Review: ‘Frightlopedia’

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c. Workman Publishing
c. Workman Publishing

Happy Halloween, all! I don’t know about you guys, but in my house, today is one of our collective favorite days of the year and one of the only holidays for which we decorate extensively (the girl child started in August. No joke). Pumpkins and skeletons and bats galore around these parts, along with candy and costumes and fun with friends.

In my mind, there’s no such thing as too much Halloween and I’m sure many of you feel the same way, and so I give you Frightlopedia: An Encyclopedia of Everything Scary, Creepy, and Spine-Chilling, From Arachnids to Zombies by Julie Winterbottom (illustrated by Stefano Tambellini).

Granted, my family probably enjoys creepy stuff more than the average. Zombies, vampires, demon hordes… all topics discussed widely from the time our kids were very young (we bought The Very Hungry Zombie and Zombies Hate Stuff at our local zombie shop, House of the Dead for the boy when he was four. In our defense, we do live in the zombie capital of the United States). Of course, actual spiders and stink bugs are another matter entirely (no, I don’t get it either but as we all know, fear is one of the less rational of human emotions). The kids also enjoy middle grade fantasy novels, many of which feature the aforementioned and other “horror elements.”

Also popular are jokes and puns which refer to less savory body functions; their favorite bit of Rick Riordan’s newest book Magnus Chase and the Gods of Asgard: The Hammer of Thor thus far is the titular character’s mention of the fictional tenth realm “Thorfartenheim.” I’m not going to lie, I giggle every time it comes up as well. Yes, I’m thirty-eight years old, and yes, I’m still an afficionado of a good fart joke.

A book that combines our love of the macabre and things that are gross? Score a perfect trifecta of imaginative, educational, and comedy gold.

c. Workman Publishing
c. Workman Publishing

Frightlopdia is broken down into entries of various sorts, including: factual, mythological, prank, and project, arranged in alphabetical order, which allows for nice variation when you’re flipping through. The text is extensive but not dense and the creep factor is kept in check for the younger ones by the images being either  line sketches or black and white photos (spiders aren’t nearly as scary with the resolution turned down). Each entry is also tagged with a “Fright Meter” (a very benign severed finger) indicating how scary the entry is anticipated to be for the majority on a scale of 1 to 3. The meter helps parents and independent readers vet preemptively and decided which entires to read and which to skip based on personal preference and tolerance.

I also appreciate that, at no point does Frightlopdia admonish its readers not to be afraid of a given thing. I hate when people do that, especially to kids. People are afraid of what they’re afraid of and telling them not to be 1) doesn’t make them any less afraid nor 2) does it encourage them to discuss their fears openly. The entries do have insets that explain why spiders, or komodo dragons, or bees (to name a few) are useful and why you might want to consider liking, if not frolicking with them, and I’m a huge fan of the way this element was presented. Each educational entry is also punctuated with fun facts (a spiderweb that swallowed a building, the predicted winner of spider vs bat, types of ghosts, the fact the tikoloshe monster of South Africa only has one butt cheek, methods for escaping quicksand, and the ideas that rats laugh and can be trained to sniff for bombs among many others).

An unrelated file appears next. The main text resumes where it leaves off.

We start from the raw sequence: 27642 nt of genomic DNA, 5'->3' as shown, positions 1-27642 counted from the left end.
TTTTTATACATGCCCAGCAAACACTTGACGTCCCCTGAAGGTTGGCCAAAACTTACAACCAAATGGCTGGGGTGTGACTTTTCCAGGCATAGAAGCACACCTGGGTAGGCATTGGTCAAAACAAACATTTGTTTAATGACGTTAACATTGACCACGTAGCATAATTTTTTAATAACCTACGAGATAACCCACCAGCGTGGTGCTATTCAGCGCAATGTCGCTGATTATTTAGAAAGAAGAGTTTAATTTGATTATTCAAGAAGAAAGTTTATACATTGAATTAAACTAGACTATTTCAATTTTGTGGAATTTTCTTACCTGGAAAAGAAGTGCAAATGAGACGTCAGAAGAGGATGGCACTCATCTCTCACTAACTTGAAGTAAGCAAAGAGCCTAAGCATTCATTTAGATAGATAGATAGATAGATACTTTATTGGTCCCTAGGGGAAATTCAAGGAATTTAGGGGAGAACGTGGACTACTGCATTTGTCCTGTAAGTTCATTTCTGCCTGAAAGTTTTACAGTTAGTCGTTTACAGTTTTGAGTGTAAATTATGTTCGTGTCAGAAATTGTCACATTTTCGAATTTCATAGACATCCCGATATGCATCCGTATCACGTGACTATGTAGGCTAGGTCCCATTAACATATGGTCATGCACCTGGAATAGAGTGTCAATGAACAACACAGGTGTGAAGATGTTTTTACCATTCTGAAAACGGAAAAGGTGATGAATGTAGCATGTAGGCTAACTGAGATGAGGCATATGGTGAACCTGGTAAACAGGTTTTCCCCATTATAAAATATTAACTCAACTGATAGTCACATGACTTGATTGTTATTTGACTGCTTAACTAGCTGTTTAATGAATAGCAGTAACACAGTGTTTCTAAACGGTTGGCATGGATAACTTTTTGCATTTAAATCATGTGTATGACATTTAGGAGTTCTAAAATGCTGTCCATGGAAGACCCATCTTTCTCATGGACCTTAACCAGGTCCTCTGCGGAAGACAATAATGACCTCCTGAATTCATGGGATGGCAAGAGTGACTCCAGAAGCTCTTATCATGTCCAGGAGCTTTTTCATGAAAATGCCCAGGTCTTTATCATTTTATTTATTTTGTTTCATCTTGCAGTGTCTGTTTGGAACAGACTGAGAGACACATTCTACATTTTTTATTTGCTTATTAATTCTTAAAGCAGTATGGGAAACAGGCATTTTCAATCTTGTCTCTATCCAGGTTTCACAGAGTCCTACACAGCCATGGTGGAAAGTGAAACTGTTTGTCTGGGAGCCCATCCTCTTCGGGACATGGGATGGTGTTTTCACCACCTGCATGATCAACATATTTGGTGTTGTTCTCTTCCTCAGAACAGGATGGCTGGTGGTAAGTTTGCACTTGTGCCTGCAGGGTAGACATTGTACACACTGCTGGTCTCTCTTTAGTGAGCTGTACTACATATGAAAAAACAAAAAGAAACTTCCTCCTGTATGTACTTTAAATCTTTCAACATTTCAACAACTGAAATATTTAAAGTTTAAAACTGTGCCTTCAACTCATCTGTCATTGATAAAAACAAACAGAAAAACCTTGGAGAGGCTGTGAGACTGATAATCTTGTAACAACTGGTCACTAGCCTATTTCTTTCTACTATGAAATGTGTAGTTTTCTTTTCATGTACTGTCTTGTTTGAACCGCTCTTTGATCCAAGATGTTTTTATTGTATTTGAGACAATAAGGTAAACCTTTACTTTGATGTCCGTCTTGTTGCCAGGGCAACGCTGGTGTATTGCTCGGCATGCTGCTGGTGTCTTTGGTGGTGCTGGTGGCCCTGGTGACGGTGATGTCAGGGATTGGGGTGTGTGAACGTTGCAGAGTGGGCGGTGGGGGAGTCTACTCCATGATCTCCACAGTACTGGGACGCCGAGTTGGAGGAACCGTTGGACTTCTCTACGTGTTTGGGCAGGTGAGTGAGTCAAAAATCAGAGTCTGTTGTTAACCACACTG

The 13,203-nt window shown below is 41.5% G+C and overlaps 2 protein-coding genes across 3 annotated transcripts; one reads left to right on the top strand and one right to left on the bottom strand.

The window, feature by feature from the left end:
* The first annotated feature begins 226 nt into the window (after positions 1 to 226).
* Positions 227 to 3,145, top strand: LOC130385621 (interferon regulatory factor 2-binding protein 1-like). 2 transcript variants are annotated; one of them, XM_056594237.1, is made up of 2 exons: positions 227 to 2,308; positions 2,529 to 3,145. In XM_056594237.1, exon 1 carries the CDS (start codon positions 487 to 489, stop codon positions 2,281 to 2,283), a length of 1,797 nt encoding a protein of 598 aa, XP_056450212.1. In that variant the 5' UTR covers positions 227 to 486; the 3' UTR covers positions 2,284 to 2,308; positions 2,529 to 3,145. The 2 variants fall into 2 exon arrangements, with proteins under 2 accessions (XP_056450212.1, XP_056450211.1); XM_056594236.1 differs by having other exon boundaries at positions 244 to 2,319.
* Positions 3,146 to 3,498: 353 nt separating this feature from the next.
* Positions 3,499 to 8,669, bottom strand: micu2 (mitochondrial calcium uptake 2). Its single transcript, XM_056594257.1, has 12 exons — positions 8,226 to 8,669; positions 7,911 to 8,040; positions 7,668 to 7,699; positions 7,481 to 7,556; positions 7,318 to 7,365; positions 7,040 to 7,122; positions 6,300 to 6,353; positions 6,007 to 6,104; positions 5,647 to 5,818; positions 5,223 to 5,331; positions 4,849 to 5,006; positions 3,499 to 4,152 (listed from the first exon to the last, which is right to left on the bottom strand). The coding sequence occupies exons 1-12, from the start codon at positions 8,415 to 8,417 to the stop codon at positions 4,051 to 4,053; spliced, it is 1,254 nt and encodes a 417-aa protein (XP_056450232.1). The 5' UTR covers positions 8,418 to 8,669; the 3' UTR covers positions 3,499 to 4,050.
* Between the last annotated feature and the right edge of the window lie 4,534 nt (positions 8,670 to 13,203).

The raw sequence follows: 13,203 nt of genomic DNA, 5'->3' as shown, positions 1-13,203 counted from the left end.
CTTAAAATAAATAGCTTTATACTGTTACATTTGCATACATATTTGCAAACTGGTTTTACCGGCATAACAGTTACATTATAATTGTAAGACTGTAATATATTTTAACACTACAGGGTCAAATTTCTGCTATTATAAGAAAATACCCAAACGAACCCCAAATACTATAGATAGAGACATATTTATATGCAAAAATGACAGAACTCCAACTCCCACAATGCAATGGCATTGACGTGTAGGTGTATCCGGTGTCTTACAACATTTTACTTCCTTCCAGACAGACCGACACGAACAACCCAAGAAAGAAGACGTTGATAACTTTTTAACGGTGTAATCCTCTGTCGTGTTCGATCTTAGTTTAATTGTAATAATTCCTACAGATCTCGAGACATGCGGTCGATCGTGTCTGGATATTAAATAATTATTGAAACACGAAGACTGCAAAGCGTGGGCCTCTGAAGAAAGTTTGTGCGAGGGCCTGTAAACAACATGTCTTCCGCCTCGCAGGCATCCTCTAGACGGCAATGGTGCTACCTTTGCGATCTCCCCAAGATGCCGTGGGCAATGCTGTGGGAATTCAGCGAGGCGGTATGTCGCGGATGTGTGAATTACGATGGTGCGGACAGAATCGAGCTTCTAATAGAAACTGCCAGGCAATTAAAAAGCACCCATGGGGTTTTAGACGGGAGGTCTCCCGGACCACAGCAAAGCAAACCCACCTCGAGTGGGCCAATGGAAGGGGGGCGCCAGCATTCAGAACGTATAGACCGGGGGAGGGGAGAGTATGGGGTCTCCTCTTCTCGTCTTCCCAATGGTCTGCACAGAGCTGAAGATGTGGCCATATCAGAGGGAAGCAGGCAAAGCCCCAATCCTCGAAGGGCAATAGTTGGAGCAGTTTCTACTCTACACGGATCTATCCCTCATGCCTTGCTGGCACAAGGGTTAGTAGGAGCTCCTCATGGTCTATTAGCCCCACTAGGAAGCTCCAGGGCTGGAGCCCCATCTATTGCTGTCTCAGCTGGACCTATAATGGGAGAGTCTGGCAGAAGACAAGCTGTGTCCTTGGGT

As to the gross factor: did you know komodo dragons swing the intestines of their prey above their heads before they eat them so as to spare them selves the ingestion of feces? I didn’t, but I do now. It’s an even better factoid than the venomous nature of male platapi (thanks, Wild Kratts). Also that wakes became traditional because, back in the dark days of “medical science,” people sometimes whiffed the death diagnosis and buried folks alive; the wake allowed the “deceased” time to regain consciousness.

c. Workman Publishing
c. Workman Publishing

A few of my favorite entires were: the etiology of the word “boo;” Lake Natron, which naturally contains a chemical capable of petrifying anything that comes into contact with the water; the menchineel or “death apple” tree and the sandbox tree, which has exploding fruit and shoots poisonous seeds 300 feet at 150 miles/hr (here’s the thing: I’m a toxicology nurse IRL); a brief history of the Salem Witch Trials; and the history of the zombie legend. I also greatly enjoyed the ghost stories from around the world.

The pranks are pretty phenomenal (she says as the one who will likely be helping the kids play them) and I think the kids are going to be big on “spider in a toilet” (hubs is deathly afraid of spiders but neither kid is unless surprised), evil scientist, and how to make fake blood (which may be used to target Gram).  Other activities include instructions on writing a scary story and filling out a “scary things” bracket.

What scared me most? The “Island of the Dolls.” *shudder* But then, I’ve seen the doll carousel at the House on the Rock (of American Gods fame) so I’m predisposed to be terrified of dolls in general.

You will all be happy to know there is no entry on clowns.

Frightlopedia is a fantastic, fun book perfect for the season. Or, in our family, any season.

Go forth and SCARE!

Frightlopedia: An Encyclopedia of Everything Scary, Creepy, Spine-Chlling, From Arachnids to Zombies by Julie Winterbottom (Workman Publishing, 2016) is available now. Enjoy!

GeekMom was provided with a review copy of Frightlopedia free of charge.

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